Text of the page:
Throughout most of Human history people didn’t locate their thoughts and emotions within the brain. For example, the ancient Egyptians didn’t even see fit to preserve the brains of their kingsand queen’s in the same way that they did with other organs when mummifying them. But whileit wasn’t until recently that the brain was identified as the seat of our thoughts, emotions or soul,then where did the ancients believe was the centre of these things? The answer is the heart.Today we laugh at the notion that our hearts could be intelligent, we see them as basic pumps. A pump doesn’t have thoughts, emotions and memories.
But perhaps we don’t know as much aswe think we do
. For example, our modern association of thought and emotion with the brainmay have gone a bit too far.One association with the heart that we have still kept, to some extent, is that its something to dowith our emotions, particularly with love – the heart remains a popular visual symbol of love.Also it’s often used as a symbol for our intuition and morals. We often use phrases like “listen toyour heart.” Or “follow what your heart tells you is right.” Admittedly, most people when usingthese phrases are not always literally asking you to stop and try and sense how your heart feels,they are using the word ‘heart’ as a metaphor for your intuition. But could that metaphor for locating feelings and emotions in the heart actually have some reality to it?Well, at the most basic level, we know that emotional stress can harm the heath of our hears, putting them under strain, and perhaps leading – in extreme cases – to people suffering heartattacks, as the end product of years of chronic stress. Also, the heart regulates the blood flow,and blood contains hormones and neuro-peptides which transmit emotional information. Butcould there be a stronger connection than this?Amazingly, Dr Andrew Armour, a neurologist from Montreal , Canada , discovered a small butcomplex network of neurons in the heart, which he has dubbed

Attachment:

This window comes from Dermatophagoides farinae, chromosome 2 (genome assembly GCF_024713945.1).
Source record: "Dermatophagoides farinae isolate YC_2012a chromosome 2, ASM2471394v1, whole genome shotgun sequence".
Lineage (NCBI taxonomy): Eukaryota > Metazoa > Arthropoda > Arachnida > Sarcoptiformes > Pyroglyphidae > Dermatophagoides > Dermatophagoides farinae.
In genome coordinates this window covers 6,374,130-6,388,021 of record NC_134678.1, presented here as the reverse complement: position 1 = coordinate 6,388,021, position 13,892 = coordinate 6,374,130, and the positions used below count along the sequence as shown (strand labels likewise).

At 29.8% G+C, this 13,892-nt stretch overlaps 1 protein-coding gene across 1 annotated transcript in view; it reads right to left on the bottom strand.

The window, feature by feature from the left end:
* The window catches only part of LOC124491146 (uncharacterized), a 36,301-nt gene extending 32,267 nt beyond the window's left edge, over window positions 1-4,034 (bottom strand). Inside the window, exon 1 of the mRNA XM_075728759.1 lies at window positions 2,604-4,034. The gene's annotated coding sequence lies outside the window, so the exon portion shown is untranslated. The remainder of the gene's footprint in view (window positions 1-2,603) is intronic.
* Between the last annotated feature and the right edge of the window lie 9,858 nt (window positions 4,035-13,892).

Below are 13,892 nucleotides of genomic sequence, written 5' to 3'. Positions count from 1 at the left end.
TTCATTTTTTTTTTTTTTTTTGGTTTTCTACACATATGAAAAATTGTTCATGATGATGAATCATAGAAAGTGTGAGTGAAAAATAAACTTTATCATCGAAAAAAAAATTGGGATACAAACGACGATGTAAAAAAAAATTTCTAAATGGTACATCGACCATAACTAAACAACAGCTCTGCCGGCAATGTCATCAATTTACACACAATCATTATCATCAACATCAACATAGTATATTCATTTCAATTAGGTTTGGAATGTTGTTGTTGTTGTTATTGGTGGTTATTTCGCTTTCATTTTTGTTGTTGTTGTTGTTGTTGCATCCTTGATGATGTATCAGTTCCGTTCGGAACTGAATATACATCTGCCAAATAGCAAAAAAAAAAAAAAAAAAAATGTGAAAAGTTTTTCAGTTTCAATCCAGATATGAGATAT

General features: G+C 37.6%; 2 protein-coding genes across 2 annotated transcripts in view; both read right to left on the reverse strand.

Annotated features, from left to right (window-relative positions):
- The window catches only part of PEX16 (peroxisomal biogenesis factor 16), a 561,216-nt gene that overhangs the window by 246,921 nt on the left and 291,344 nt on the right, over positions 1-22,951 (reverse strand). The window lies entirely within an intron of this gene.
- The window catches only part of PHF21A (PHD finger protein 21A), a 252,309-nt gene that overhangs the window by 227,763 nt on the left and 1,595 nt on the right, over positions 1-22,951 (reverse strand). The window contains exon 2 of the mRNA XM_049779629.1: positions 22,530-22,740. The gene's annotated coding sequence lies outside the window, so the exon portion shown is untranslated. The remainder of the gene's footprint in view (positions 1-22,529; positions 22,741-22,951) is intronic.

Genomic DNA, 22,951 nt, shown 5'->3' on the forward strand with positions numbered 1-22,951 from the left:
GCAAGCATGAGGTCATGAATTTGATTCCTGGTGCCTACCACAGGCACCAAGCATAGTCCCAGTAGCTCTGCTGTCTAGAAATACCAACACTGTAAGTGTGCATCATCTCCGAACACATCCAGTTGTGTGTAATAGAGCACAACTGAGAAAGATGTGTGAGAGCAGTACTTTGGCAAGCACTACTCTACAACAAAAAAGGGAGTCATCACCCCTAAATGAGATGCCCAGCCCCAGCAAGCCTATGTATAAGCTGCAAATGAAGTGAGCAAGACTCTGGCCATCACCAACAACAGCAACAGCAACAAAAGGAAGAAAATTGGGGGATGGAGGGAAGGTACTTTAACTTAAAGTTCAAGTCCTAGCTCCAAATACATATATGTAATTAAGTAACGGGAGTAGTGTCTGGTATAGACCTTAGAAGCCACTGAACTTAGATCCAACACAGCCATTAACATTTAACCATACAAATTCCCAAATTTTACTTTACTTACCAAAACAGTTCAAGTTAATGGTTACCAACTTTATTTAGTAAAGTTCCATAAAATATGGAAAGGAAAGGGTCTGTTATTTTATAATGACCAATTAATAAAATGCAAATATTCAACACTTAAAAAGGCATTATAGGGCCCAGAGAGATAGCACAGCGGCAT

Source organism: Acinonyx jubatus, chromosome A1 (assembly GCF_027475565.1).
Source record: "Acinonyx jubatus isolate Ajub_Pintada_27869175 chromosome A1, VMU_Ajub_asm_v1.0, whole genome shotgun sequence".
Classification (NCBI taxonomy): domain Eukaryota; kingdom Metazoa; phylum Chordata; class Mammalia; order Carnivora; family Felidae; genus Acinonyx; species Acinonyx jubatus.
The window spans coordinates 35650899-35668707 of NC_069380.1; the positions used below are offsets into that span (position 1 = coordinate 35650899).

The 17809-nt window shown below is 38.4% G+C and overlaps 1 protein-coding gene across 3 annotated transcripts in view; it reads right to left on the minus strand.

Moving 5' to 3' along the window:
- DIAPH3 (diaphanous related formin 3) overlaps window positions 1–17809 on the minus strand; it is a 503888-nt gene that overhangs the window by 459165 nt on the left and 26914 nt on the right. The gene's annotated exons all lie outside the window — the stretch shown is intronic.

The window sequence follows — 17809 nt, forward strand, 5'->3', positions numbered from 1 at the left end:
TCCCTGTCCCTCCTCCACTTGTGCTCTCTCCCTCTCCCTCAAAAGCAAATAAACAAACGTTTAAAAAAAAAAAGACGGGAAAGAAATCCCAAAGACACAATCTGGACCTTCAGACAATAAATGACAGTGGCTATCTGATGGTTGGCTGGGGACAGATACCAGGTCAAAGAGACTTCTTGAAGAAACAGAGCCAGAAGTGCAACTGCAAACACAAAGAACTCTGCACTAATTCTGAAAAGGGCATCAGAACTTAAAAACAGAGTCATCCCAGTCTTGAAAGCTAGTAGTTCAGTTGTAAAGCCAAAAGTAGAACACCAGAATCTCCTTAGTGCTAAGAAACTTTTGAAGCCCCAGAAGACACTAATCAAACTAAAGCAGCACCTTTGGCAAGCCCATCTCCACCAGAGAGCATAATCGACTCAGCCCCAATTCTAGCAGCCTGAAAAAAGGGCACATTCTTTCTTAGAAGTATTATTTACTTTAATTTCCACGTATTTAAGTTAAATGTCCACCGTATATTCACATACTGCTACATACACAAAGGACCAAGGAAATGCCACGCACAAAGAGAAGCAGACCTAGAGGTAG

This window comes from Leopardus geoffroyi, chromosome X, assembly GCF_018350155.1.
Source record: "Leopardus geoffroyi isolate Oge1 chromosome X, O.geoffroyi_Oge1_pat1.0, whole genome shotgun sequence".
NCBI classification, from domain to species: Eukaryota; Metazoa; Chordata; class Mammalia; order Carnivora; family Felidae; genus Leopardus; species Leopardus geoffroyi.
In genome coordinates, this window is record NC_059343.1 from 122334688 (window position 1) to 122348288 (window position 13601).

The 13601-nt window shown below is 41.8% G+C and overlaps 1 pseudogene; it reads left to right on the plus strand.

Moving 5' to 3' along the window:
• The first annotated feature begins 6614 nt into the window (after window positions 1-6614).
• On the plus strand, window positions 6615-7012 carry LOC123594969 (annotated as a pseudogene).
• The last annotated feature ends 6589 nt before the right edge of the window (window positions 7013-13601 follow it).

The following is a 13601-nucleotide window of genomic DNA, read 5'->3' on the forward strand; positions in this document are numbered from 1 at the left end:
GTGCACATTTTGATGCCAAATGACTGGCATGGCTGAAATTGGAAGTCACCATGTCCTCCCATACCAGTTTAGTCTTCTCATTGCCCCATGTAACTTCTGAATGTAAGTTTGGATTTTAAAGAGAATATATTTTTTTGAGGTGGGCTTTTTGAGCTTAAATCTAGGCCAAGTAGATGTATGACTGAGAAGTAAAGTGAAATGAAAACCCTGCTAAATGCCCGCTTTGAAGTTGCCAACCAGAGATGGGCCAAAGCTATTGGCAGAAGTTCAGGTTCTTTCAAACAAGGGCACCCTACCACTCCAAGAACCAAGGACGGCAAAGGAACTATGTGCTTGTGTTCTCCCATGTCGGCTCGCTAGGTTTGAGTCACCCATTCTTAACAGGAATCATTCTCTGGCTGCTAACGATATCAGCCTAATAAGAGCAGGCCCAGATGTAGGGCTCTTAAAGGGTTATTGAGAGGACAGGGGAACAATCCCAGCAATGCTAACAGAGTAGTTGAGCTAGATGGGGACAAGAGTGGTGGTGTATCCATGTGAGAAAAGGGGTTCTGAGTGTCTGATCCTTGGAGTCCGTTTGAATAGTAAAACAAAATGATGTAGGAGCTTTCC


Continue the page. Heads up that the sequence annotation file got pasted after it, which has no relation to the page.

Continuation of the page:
‘the little brain in the heart’
.These neurons seem to be capable of
both short and long term memory
. Why should the hearteven have neurons and the ability to remember?Well, for one thing, there is a lot of muscle co-ordination that goes on in the heart in order to allow it to function properly. The fact that heartscan even be transplanted shows that there is a long-term memory stored in the heart for itsrhythms. When a heart is removed, it is cooled and can stay alive for up to four hours. Once theheart is connected into its new recipient, as blood enters it, it begins to beat again. It is almostcertainly the ‘little brain in the heart’ that is enabling the heart to remember how to beat.
Furthermore, there is a lot of communication that occurs between the heart and the brain.There are 40,000 neurons in the heart which communicate with the brain.
Hormones fromthe heart travel in our bloodstream. Every time the heart beats, it creates both pulse waves of pressure, and of electromagnetic energy which travel through the body and to the brain.
Amazingly, the heart generates a magnetic field 5000 times more powerful than that of thebrain. It can be measured six feet away from the body
. It almost certainly extends further, butthis is the limit of our current sensing equipment.We all too often forget that the brain is just the most complex end of a whole nervous systemwhich extends throughout our body. For example, the nerves in our hands are in almost constant